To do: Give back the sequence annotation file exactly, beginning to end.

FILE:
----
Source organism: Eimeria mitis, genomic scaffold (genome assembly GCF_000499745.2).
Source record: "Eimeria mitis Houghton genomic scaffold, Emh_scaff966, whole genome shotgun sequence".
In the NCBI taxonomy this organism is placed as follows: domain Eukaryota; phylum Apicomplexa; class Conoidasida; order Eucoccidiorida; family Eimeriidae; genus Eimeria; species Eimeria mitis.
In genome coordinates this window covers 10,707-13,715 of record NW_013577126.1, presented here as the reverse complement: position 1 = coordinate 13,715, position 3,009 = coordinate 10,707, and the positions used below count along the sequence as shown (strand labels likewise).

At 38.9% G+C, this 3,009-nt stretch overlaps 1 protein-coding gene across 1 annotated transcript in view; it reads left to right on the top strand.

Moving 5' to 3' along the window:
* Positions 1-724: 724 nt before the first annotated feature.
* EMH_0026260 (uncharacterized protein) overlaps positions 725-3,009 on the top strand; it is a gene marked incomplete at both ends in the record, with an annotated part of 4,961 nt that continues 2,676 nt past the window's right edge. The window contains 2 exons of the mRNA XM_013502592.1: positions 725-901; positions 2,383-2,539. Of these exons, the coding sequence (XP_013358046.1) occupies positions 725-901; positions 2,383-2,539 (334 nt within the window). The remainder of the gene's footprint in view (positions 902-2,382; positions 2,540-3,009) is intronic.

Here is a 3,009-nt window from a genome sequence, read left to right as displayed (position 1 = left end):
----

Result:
Source organism: Eimeria mitis, genomic scaffold (genome assembly GCF_000499745.2).
Source record: "Eimeria mitis Houghton genomic scaffold, Emh_scaff966, whole genome shotgun sequence".
In the NCBI taxonomy this organism is placed as follows: domain Eukaryota; phylum Apicomplexa; class Conoidasida; order Eucoccidiorida; family Eimeriidae; genus Eimeria; species Eimeria mitis.
In genome coordinates this window covers 10,707-13,715 of record NW_013577126.1, presented here as the reverse complement: position 1 = coordinate 13,715, position 3,009 = coordinate 10,707, and the positions used below count along the sequence as shown (strand labels likewise).

At 38.9% G+C, this 3,009-nt stretch overlaps 1 protein-coding gene across 1 annotated transcript in view; it reads left to right on the top strand.

Moving 5' to 3' along the window:
* Positions 1-724: 724 nt before the first annotated feature.
* EMH_0026260 (uncharacterized protein) overlaps positions 725-3,009 on the top strand; it is a gene marked incomplete at both ends in the record, with an annotated part of 4,961 nt that continues 2,676 nt past the window's right edge. The window contains 2 exons of the mRNA XM_013502592.1: positions 725-901; positions 2,383-2,539. Of these exons, the coding sequence (XP_013358046.1) occupies positions 725-901; positions 2,383-2,539 (334 nt within the window). The remainder of the gene's footprint in view (positions 902-2,382; positions 2,540-3,009) is intronic.

Here is a 3,009-nt window from a genome sequence, read left to right as displayed (position 1 = left end):